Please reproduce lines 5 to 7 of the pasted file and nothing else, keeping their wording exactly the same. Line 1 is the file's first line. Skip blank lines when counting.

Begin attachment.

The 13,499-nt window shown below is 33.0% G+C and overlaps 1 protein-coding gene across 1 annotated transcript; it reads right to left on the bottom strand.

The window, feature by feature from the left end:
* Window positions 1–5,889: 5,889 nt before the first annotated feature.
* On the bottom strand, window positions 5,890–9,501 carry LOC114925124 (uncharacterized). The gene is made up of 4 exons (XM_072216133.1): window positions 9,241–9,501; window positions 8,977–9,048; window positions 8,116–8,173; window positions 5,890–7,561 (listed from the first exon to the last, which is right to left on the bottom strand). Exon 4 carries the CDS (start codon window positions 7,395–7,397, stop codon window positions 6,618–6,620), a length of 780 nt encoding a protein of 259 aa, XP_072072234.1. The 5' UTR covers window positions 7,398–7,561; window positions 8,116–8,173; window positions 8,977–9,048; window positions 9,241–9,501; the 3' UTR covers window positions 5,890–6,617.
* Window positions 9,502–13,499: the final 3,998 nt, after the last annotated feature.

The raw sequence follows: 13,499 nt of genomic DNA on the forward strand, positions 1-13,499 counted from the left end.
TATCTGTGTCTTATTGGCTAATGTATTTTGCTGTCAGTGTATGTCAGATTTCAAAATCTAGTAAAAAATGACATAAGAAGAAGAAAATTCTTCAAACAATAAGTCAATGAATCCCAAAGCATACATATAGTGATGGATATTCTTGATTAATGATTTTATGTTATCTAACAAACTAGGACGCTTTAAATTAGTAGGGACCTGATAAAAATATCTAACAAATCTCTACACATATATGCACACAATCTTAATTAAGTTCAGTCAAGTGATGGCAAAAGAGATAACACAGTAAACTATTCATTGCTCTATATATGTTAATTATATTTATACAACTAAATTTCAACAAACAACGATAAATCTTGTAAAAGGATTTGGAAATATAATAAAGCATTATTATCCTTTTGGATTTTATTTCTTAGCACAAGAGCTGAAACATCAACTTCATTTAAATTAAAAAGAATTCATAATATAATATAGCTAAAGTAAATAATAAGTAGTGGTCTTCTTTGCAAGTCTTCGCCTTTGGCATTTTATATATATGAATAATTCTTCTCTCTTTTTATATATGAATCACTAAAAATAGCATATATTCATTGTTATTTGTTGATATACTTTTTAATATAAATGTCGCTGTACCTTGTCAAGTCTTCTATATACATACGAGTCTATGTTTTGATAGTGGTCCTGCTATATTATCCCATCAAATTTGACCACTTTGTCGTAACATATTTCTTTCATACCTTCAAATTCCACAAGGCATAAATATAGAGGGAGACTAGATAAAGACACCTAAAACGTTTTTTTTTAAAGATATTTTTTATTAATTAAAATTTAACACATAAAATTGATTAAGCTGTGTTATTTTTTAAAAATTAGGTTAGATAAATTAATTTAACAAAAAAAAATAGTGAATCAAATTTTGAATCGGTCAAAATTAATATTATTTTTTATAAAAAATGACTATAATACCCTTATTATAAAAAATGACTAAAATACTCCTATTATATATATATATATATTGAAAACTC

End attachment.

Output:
* Window positions 9,502–13,499: the final 3,998 nt, after the last annotated feature.

The raw sequence follows: 13,499 nt of genomic DNA on the forward strand, positions 1-13,499 counted from the left end.
TATCTGTGTCTTATTGGCTAATGTATTTTGCTGTCAGTGTATGTCAGATTTCAAAATCTAGTAAAAAATGACATAAGAAGAAGAAAATTCTTCAAACAATAAGTCAATGAATCCCAAAGCATACATATAGTGATGGATATTCTTGATTAATGATTTTATGTTATCTAACAAACTAGGACGCTTTAAATTAGTAGGGACCTGATAAAAATATCTAACAAATCTCTACACATATATGCACACAATCTTAATTAAGTTCAGTCAAGTGATGGCAAAAGAGATAACACAGTAAACTATTCATTGCTCTATATATGTTAATTATATTTATACAACTAAATTTCAACAAACAACGATAAATCTTGTAAAAGGATTTGGAAATATAATAAAGCATTATTATCCTTTTGGATTTTATTTCTTAGCACAAGAGCTGAAACATCAACTTCATTTAAATTAAAAAGAATTCATAATATAATATAGCTAAAGTAAATAATAAGTAGTGGTCTTCTTTGCAAGTCTTCGCCTTTGGCATTTTATATATATGAATAATTCTTCTCTCTTTTTATATATGAATCACTAAAAATAGCATATATTCATTGTTATTTGTTGATATACTTTTTAATATAAATGTCGCTGTACCTTGTCAAGTCTTCTATATACATACGAGTCTATGTTTTGATAGTGGTCCTGCTATATTATCCCATCAAATTTGACCACTTTGTCGTAACATATTTCTTTCATACCTTCAAATTCCACAAGGCATAAATATAGAGGGAGACTAGATAAAGACACCTAAAACGTTTTTTTTTAAAGATATTTTTTATTAATTAAAATTTAACACATAAAATTGATTAAGCTGTGTTATTTTTTAAAAATTAGGTTAGATAAATTAATTTAACAAAAAAAAATAGTGAATCAAATTTTGAATCGGTCAAAATTAATATTATTTTTTATAAAAAATGACTATAATACCCTTATTATAAAAAATGACTAAAATACTCCTATTATATATATATATATATTGAAAACTC